Speeches must have a rhythm
Great speeches like a beautiful picture have many attributes in common; a strong opening, a compelling story, a magic moment and a memorable closing. They start strong. Some “break the ice” with humor. Others prefer a powerful statement. History has shown, the stronger your first impression, the easier it is to keep your audience’s attention from your beginning to the end.
- All speeches must have a rhythm to convey your message. Speakers should use a mix of short and long sentences to communicate that message.
- Clear and concise language makes it easier for your audience to understanding the story and go with the flow of the speech.
- All sentences should be short enough for delivery within one breath.
- The words used to communicate each sentence should be rich with imagery and emotion to take your audience on a journey into the heart of the story.
Total Body language matters as much as the spoken word. Use body language to move the story forward. Audiences can subconsciously notice even the smallest body movements that are not coordinated with the spoken word. Your smiles and eye contact can go a long way to convey your message. Speakers should practice the delivery of their first smile or first words to establish a connection with your audience. When audiences like you, they are more inclined to believe you.
Great speeches should all have a magic moment; a memorable event that recalls some detail of your speech. The positioning of your “Magic Moment” is also very important. It should be the highlight of your speech. It should appear to be natural and not over-rehearsed or disconnect to your message. Your speech should flow like a conversation with each sentence perfectly crafted for your audience. Nonverbal communication you receive from your audience should flow like a silent conversation between you and your audience.
Speakers should strive to allow their speech to feel like a personal invitation for each member of your audience to participate. It should capture their attention while validating your message with looks or smiles. If you can achieve all of these qualities while thoroughly entertaining your audience, you will have a great speech worthy of being delivered to audiences for all occasions.
Great speeches are not written – they are Rewritten!
Your Foundational Statement will often determine success or failure when writing your speech. That statement can be a short sentence or catchy phrase. It can be a humorous or provocative statement, shocking facts or rhetorical questions. Whatever you choose, it should make your audience think, “Wow! – That’s interesting, tell me more.
Most speeches generally have an introduction, a salutation, discussion, and conclusion. Your introduction should grab your audience’s immediate attention. It should clearly identify where you are taking your audience. You should also try to make your opening relevant to your audience. Audiences are always more willing to pay attention if they can relate to your subject matter. While a salutation is always optional, if done well with sincerity, it can help you make a better connection with your audience.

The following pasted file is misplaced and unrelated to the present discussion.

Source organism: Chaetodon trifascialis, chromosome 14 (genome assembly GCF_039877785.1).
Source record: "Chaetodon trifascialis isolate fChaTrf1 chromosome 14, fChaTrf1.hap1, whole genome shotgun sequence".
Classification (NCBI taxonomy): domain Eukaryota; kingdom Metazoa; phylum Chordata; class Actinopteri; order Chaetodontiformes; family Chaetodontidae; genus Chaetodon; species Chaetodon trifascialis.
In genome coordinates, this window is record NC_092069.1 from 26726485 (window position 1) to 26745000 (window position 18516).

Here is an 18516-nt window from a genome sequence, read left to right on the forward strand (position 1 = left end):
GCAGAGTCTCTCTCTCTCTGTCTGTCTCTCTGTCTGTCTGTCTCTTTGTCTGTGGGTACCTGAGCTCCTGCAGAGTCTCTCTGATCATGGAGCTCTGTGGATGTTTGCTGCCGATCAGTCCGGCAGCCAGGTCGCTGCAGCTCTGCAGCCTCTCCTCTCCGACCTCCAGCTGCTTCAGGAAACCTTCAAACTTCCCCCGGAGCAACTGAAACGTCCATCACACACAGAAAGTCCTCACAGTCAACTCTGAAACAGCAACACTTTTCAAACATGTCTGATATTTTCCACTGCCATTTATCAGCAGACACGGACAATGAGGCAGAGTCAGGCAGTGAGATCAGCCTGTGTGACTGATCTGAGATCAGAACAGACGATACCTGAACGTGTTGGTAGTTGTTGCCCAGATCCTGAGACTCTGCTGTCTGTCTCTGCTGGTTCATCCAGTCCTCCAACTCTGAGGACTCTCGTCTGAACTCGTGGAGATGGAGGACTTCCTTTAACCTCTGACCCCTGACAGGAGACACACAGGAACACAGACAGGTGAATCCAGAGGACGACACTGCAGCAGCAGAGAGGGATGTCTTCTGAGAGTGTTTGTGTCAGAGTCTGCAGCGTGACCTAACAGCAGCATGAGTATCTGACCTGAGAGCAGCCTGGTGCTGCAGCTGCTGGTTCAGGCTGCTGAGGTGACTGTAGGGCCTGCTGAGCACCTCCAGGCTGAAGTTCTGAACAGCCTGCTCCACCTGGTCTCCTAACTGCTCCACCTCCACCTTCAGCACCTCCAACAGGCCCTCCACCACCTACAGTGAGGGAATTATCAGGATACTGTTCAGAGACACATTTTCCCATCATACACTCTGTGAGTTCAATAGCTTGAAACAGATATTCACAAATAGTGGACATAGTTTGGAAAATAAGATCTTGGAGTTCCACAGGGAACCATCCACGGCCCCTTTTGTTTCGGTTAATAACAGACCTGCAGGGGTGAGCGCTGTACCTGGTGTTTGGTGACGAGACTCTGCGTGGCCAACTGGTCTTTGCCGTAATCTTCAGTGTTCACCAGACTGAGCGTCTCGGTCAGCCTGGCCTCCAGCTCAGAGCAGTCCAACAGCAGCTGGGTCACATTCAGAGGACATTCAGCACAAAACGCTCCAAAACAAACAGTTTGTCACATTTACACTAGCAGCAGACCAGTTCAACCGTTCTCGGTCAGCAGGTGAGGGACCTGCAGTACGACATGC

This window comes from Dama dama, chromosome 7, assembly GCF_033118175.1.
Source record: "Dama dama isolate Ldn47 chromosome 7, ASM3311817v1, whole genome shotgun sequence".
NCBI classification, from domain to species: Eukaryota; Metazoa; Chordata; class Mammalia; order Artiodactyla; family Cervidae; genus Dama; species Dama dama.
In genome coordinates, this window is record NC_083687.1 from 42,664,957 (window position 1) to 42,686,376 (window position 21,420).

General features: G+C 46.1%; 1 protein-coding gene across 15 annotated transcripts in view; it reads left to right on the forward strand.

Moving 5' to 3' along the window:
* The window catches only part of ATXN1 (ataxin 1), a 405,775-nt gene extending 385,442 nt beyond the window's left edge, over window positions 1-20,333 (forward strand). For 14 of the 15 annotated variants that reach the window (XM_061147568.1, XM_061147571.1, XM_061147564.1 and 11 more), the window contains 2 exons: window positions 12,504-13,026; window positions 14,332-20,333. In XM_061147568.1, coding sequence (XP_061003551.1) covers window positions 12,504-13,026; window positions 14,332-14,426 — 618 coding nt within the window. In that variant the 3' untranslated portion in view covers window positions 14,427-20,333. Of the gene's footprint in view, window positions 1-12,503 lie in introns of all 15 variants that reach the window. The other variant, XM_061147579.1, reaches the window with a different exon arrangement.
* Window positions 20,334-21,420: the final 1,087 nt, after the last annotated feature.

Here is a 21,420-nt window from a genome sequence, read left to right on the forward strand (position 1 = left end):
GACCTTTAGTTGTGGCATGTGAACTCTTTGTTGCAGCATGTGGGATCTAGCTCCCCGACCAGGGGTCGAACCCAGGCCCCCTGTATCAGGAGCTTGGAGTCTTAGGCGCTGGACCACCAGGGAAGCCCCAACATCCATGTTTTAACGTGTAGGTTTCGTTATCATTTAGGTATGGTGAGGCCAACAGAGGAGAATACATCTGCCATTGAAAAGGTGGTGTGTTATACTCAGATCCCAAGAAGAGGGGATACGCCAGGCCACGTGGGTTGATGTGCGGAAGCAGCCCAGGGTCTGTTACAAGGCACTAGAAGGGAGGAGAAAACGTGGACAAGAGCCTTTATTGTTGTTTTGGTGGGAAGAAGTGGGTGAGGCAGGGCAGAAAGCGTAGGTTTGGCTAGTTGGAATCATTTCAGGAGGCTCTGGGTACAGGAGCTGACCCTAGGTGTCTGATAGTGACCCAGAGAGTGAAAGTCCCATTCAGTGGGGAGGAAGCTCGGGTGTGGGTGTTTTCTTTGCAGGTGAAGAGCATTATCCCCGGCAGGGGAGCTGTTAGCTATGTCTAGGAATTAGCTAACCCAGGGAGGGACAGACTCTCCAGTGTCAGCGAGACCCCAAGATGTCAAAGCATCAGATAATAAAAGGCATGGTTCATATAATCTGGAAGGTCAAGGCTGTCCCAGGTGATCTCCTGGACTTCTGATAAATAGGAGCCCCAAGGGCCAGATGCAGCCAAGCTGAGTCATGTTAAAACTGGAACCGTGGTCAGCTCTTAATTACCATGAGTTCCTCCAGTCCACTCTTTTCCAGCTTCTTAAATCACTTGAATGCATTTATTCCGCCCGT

Next, you should go into what I call the Discussion phase of your speech. Here is where you give your audience reasons to buy into your point of view with facts and figures. Be the expert by presenting your material with natural excitement, and strategically placed humor. Establish your Foundational Statement. Tell a story to make your point or make your point by telling your story. Personalize your speech. Use vivid language and remember the rule of threes when qualifying your references. Once you are sure that you have made your point, don’t repeat yourself, move forward. Get to the Conclusion, keep moving forward, You can recall later.
Telegraph your conclusion to let your audience know you are closing. This can be done with a simple phrase – “My fellow Toastmasters” – “Ladies and Gentlemen”. Summarize the main points. Repeat your Foundational Statement. Recall what you told your audience in your introduction and discussion phases. Finally, you should leave your audience with a call to action. If you are sure that your closing will leave your audience with a burning desire to take some action in the minute of silence after you have concluded, STOP! you are done, however, remember great speeches are not written – they are rewritten. Now you must edit your speech until you have a tight final copy that is ready for delivery.